Citizens for a Livable Cranbrook Society provides grassroots leadership and an inclusive process, with a voice for all community members, to ensure that our community grows and develops in a way that incorporates an environmental ethic, offers a range of housing and transportation choices, encourages a vibrant and cultural life and supports sustainable, meaningful employment and business opportunities.

Monday, February 29, 2016

Kootenay refugee sponsor groups praised in Parliamentary speech by MP Wayne Stetski

The Cranbrook Hub for Refugees
see video posted Feb. 25th

Kootenay refugee sponsor groups praised in Parliamentary speech by MP Wayne Stetski

Cranbrook Hub for Refugees co-chair Bonnie Spence-Vinge address a recent 
meeting of the group at Christ Church Anglican Hall in Cranbrook. 

The Cranbrook Hub for Refugees (CHR) was praised on the floor of Parliament last week along with several other Kootenay groups working to bring Syrian refugee families to Canada.

Kootenay Columbia MP Wayne Stetski told the House he was proud of the efforts being made in the Kootenays to provide new homes for refugee families in the Kootenays and earned an enthusiastic parliamentary round of applause for his efforts.

Stetski began by saying, “I rise in the House today to recognize the hard work of the constituents of Kootenay–Columbia who are organizing to bring Syrian refugees to Canada. Across my riding, we are blessed to have many groups of dedicated citizens working toward this important goal . . .” 

The Kootenay-Columbia MP then listed nine Kootenay Volunteer groups currently working to bring Syrian refugees here including CHR, the Catholic Refugee Group and the Baptist Group of Friends  all located in Cranbrook as well as the Kimberley Refugee Resettlement Group, the Creston Refugee Committee, the Kalso Refugee Committee, the Nelson Friends of Refugees, the Kootenay Refugee Committee and the Cathedral Refugee Committee, all located in Nelson.

He later added another group, Kootenay Cares for Refugees, a local grass roots group of friends after finding out they brought a Syrian family of four to Cranbrook Feb. 19 after originally trying to sponsor a family from Burma.

“My sincere thank you to everyone involved in this important initiative. It is a clear demonstration of the generosity of spirit that is so widely held in Kootenay-Columbia! I look forward to personally meeting many of our new citizens - having them here will enrich our lives and our communities,” Stetski said.

CHR co chairman Gerry Warner said it was gratifying to hear this kind of support coming from one of our local politicians. “Sponsoring refugees is a monumental effort and we welcome MP Stetski’s support. This is an extremely challenging  project and we need all the support we can get.”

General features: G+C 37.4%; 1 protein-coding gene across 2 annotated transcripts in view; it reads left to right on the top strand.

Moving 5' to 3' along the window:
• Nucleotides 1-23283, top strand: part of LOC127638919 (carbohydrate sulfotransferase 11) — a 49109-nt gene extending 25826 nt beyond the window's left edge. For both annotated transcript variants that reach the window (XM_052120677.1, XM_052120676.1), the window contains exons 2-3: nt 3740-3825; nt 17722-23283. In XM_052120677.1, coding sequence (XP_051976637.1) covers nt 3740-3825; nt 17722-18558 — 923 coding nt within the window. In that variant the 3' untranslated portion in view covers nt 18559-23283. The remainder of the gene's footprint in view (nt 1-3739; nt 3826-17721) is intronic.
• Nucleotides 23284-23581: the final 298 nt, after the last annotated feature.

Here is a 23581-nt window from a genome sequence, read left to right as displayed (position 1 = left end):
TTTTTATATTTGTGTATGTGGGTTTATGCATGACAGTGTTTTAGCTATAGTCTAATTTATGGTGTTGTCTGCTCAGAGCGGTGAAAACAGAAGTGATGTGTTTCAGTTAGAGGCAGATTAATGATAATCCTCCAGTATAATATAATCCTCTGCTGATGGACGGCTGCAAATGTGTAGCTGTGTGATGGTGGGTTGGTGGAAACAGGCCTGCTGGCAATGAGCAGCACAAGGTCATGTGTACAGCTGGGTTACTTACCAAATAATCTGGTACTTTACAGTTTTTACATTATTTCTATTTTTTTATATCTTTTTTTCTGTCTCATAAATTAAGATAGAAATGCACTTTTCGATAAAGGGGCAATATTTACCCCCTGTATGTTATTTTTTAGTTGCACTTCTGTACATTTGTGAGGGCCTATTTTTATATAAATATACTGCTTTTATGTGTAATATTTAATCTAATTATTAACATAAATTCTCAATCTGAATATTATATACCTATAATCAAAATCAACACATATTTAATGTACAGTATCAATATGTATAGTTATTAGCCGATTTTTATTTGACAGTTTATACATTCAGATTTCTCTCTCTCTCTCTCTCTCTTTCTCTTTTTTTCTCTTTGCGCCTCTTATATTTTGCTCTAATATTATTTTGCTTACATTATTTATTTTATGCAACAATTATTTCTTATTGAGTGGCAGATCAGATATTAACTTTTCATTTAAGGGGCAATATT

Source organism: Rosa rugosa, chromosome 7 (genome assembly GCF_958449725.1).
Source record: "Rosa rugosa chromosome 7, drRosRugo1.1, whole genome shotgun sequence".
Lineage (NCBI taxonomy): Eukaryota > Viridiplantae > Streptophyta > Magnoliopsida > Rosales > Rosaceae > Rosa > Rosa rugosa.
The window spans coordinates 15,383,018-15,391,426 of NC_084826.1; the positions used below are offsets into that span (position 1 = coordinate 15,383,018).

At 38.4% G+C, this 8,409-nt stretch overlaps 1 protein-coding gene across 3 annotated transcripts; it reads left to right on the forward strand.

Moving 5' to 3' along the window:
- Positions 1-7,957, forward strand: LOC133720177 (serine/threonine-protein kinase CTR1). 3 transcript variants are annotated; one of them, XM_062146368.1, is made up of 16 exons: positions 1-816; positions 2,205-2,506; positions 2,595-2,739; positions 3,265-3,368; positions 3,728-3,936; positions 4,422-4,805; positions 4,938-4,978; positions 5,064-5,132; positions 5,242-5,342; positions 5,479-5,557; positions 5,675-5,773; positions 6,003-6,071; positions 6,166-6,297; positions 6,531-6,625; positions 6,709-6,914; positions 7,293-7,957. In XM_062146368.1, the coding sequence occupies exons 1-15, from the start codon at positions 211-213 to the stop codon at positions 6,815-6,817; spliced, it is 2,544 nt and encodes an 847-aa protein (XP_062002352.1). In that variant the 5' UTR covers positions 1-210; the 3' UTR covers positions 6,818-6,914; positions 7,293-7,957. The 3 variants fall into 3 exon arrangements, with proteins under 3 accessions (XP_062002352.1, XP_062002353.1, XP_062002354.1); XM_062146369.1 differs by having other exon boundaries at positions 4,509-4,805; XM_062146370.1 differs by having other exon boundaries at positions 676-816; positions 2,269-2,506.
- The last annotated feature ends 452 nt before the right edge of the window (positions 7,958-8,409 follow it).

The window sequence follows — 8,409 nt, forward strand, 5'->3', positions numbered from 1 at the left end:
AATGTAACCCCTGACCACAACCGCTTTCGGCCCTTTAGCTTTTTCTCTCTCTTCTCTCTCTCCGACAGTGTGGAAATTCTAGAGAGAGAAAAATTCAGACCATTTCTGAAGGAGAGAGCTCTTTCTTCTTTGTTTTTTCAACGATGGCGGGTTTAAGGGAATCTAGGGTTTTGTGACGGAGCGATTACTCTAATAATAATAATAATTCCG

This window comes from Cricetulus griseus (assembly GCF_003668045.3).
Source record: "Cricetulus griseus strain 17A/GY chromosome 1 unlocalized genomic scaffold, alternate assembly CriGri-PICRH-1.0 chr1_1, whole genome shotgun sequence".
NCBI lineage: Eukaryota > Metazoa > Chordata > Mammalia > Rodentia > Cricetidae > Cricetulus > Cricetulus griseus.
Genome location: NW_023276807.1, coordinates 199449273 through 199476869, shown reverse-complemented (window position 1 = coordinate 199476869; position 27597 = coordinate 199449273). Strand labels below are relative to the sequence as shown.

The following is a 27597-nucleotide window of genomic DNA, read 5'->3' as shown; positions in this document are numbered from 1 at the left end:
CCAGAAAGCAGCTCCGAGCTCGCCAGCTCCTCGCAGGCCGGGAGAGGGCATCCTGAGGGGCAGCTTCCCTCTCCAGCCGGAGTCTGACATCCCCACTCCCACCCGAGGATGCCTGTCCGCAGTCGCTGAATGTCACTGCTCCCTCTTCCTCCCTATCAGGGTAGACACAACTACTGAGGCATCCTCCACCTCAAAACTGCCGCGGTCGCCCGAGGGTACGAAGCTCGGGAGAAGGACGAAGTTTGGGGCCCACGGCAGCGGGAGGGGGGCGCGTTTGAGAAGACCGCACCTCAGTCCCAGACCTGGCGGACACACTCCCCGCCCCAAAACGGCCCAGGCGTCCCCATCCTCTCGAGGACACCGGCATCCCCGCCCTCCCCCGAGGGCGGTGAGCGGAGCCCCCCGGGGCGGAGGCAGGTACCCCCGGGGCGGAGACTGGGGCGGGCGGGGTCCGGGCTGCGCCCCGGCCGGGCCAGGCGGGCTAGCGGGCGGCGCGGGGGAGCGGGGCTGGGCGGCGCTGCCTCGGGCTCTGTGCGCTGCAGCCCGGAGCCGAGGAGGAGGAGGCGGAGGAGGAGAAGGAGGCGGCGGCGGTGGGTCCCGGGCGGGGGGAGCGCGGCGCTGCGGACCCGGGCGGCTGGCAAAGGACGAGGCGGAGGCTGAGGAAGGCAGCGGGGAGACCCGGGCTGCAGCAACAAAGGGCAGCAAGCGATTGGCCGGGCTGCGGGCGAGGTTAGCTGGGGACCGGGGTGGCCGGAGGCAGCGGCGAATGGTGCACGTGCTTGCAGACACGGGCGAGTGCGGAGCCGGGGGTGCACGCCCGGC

Warner said CHR has now raised close to $32,000, just $8,000 short of its budgeted $40,000 to support a refugee family of four. But many of the families coming over are larger than four and more money be needed. he said. “And we’re only budgeting to support them at social assistance levels so it would be nice if we could raise more than we’ve budgeted,” he said.

Kootenay Anglican Diocese Refugee Co-ordinator Elizabeth Huether said since Jan. 21 no new refugee families have been available for the Kootenay groups that hold private sponsorship agreements in partnership with Citizenship and Immigration Canada (CIC). However, Huether said she expects this situation will change after March 9 when a new list of families needing sponsorships will become available.

“Some families have already been referred for settlement and there will be more. It’s a day to day thing and we just have to be patient and wait our turn. There will always be more families.”

Meanwhile close to a dozen CHR volunteer settlement teams are doing everything they can to prepare for the refugees. Temporary accomm0dation has been found, long term accommodation is being arranged, translators have been recruited, clothing collected, cultural workshops held and discussions held with School District 5 officials to arrange for the refugee children to go to school.

“There will be no problem with schooling,” said CHR Education Team Leader Anne Beurskens. “They will go to the school closest to their house, and if that one is full, they will go to the next closest school. We are ready for this.”

For more information, contact:
Gerry Warner – (250) 489-3271
Bonnie Spence-Vinge – (250) 426-4274

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